A spectacular fail by the Environmental Protection Authority (EPA) raises serious questions about its reliability as a guardian of the environment.
At issue was the EPA’s decision to allow GMOs from two new breeding techniques to go into New Zealand fields without any formal consultation or assessment of the impacts.
The High Court quashed that decision a fortnight ago, saying the EPA had misinterpreted the law.
The judgment also found that the EPA’s interpretation “did not sit well” with its legal duty “to protect the environment, and the health and safety of people and communities”.
It further criticised the Authority for failing to act cautiously when faced with uncertainty about what the law covers.
In other words, the government agency responsible for protecting people and the environment did not properly understand its own law and rather than erring on the safe side, took an interpretation that exposed to risk the very things it is meant to protect.
And this decision was not an approval for a minor field trial. It was the EPA saying two new ways of making GMOs would not be regulated at all. It meant GM plants, GM animals and GM trees could be freely grown with no oversight if they were made with these new techniques.
Further, the three-person committee that made the decision went against two rounds of EPA staff advice that concluded the new techniques were GM. Yet the EPA decision devoted just one sentence to the reason for its rejection of that staff recommendation.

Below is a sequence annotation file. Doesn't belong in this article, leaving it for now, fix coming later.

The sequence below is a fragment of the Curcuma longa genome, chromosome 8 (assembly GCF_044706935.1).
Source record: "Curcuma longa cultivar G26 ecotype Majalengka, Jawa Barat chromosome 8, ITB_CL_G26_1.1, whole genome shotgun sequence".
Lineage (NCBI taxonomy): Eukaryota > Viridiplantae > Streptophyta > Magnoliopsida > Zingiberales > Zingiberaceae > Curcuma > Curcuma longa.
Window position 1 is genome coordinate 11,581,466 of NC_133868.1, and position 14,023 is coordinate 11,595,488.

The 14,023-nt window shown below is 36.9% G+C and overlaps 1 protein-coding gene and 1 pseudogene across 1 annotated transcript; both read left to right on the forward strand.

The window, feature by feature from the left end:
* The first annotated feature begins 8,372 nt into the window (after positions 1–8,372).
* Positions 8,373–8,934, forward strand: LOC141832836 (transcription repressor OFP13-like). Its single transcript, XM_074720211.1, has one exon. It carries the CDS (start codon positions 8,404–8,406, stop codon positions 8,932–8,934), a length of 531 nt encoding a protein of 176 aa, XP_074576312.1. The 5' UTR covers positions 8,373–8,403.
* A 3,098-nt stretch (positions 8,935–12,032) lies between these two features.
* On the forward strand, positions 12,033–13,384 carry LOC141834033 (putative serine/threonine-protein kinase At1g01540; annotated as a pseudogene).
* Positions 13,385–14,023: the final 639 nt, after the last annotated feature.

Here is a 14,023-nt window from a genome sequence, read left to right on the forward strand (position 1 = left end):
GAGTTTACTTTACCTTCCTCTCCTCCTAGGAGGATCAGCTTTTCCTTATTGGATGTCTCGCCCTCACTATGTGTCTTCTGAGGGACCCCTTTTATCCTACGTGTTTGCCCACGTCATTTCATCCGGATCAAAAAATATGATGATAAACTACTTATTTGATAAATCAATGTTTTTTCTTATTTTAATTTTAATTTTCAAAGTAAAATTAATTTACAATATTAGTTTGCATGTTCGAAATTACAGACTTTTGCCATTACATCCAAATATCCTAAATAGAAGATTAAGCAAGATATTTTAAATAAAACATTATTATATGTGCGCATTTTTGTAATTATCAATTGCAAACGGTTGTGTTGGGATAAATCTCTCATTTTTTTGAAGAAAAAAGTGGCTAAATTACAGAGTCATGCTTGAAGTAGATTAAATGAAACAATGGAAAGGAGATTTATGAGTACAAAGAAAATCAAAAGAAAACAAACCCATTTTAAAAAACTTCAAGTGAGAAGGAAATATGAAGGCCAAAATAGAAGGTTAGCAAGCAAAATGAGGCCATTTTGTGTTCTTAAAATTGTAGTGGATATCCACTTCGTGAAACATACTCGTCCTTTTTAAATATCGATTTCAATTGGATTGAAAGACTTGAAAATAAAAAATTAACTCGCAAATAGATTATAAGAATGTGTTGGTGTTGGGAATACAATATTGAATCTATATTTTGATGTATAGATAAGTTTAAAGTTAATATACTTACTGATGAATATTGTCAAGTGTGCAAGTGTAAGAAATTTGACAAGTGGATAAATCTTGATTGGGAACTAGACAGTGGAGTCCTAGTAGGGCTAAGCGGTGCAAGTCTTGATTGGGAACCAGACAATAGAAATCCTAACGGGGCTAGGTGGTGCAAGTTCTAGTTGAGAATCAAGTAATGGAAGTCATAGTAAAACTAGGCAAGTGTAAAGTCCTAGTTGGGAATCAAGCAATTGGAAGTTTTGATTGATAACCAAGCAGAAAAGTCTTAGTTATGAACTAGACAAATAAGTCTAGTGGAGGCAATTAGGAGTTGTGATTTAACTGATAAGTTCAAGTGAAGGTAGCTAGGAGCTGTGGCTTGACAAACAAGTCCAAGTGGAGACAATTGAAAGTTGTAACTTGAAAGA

Perhaps most concerning of all is that the EPA made no real assessment of what consequences would flow from its decision. It put New Zealand at risk of losing its status as a GM free food producer without any formal consultation or consideration of the impact.
The detail of the case revolved around a regulation that excludes certain traditional plant breeding techniques from the GM laws. The EPA decision effectively added two new techniques – Zinc Finger Nuclease (ZFN-1) and Transcription Activator-Like Effectors (TALEs) – to that exemption list.
The Sustainability Council appealed the decision, arguing that only the Cabinet or Parliament can exclude new techniques from coverage and that it was unlawful for the EPA to do so.
Those first at risk from the EPA’s sudden deregulation of the new breeding techniques were New Zealand’s food exporters.
High value markets such as Europe generally do not tolerate any detectable level of GM content in food.
The EU has yet to set regulations specifically for these new GM techniques. But if they were used to grow crops in New Zealand and those crops contaminated export production, the shipments could easily wind up being rejected.
All it takes is for Europe to decide these new techniques are GM and the losses could be very significant.
There are a number of cases involving unapproved GMOs that have cost hundreds of millions of dollars – yet the records of the EPA’s decision-making do not mention this type of risk.
New Zealand’s GM laws were put in place to allow the risks of GMOs to be assessed in advance and to provide a process for stakeholders, such as food producers, to be consulted on any important decisions.
A key motivation for developing the new GM techniques has been to “invent around” the law, according to a leading biotechnology journal.
The EPA should have been very cautious when considering whether to allow such techniques to effectively bypass New Zealand’s GM laws.
Not only did the EPA misread the law it administers, there is no evidence in documents obtained under the Official Information Act that it thought about the impact on food exporters or that it at any point stopped to ask the simple question: “Is this something we should be doing without consulting those that would be affected”?
All up, the EPA failed on not just one, but a series of things that are fundamental to what it does.
Those multiple failures tell you something bigger is wrong and a formal review of the EPA that kicks off next month comes not a moment too soon.
This opinion piece by Simon Terry was first published in the New Zealand Herald.